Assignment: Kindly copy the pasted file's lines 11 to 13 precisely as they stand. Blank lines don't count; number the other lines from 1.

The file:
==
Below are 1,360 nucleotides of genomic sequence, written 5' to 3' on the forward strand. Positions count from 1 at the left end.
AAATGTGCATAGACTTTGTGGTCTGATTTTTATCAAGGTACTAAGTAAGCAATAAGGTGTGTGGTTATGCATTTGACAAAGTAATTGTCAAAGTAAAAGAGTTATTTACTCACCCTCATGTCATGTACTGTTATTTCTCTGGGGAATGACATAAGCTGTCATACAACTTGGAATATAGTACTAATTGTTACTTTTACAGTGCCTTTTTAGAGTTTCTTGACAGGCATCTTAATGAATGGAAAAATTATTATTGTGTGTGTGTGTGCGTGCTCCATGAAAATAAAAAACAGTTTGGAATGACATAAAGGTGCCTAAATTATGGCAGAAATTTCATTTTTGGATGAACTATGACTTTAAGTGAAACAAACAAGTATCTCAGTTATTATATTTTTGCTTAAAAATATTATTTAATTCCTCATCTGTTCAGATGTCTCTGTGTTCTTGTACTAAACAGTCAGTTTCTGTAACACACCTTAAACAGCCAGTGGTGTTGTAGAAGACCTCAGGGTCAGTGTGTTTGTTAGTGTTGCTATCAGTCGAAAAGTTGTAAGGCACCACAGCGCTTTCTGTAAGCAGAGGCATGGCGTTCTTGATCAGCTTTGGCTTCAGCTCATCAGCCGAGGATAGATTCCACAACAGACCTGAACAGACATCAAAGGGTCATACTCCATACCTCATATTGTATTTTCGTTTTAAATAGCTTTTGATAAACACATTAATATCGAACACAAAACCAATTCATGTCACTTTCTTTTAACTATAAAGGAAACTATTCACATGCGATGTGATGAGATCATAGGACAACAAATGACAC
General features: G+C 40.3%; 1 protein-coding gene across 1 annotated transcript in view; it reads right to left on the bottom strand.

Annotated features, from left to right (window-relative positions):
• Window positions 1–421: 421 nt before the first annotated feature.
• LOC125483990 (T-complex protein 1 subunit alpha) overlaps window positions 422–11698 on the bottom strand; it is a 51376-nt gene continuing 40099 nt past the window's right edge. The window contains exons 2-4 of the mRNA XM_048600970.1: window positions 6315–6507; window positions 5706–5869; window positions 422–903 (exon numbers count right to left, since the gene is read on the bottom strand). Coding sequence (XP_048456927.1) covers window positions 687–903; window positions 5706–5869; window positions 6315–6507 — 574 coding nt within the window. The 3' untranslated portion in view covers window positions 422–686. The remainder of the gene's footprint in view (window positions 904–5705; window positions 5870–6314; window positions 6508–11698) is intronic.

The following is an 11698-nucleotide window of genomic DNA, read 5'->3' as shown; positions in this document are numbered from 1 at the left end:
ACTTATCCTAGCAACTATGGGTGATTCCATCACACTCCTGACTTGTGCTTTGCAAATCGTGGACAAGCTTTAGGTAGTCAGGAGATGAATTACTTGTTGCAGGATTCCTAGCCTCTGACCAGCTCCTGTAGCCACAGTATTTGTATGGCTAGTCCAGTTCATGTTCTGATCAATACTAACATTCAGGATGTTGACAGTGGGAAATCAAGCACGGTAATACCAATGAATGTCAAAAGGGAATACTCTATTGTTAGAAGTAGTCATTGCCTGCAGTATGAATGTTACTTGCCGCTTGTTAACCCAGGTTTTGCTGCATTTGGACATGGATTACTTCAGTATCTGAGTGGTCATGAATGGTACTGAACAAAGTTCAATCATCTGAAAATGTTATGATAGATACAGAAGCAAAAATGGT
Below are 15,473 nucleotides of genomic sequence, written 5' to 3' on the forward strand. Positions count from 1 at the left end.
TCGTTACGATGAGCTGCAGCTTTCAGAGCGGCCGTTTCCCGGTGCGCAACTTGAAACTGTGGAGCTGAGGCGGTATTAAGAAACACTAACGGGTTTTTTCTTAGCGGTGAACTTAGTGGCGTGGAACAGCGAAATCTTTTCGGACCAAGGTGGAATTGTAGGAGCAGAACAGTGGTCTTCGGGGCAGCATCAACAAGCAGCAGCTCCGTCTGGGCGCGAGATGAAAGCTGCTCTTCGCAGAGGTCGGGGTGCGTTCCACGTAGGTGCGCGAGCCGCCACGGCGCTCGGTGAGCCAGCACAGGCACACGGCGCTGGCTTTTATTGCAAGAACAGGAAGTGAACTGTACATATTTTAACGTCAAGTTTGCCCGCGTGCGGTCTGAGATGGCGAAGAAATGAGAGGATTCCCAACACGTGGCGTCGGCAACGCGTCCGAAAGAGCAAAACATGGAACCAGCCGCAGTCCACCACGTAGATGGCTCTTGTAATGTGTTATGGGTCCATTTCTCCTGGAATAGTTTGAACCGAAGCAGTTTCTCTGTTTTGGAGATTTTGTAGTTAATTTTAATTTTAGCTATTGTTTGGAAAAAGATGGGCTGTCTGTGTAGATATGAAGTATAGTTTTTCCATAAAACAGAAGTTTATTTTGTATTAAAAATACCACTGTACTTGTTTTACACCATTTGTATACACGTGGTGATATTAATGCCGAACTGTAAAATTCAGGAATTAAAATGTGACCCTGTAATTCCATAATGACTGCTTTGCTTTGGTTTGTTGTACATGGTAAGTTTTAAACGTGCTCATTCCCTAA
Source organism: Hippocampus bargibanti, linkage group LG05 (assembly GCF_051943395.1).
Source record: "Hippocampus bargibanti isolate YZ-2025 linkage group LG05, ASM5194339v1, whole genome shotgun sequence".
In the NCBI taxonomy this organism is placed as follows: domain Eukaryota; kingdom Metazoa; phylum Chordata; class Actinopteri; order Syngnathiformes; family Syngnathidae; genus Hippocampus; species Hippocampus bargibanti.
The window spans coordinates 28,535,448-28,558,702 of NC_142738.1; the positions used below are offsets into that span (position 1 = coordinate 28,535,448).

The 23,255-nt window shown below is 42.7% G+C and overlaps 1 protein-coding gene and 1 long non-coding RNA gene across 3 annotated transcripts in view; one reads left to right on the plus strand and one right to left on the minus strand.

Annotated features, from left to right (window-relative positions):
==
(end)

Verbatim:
Source organism: Hippocampus bargibanti, linkage group LG05 (assembly GCF_051943395.1).
Source record: "Hippocampus bargibanti isolate YZ-2025 linkage group LG05, ASM5194339v1, whole genome shotgun sequence".
In the NCBI taxonomy this organism is placed as follows: domain Eukaryota; kingdom Metazoa; phylum Chordata; class Actinopteri; order Syngnathiformes; family Syngnathidae; genus Hippocampus; species Hippocampus bargibanti.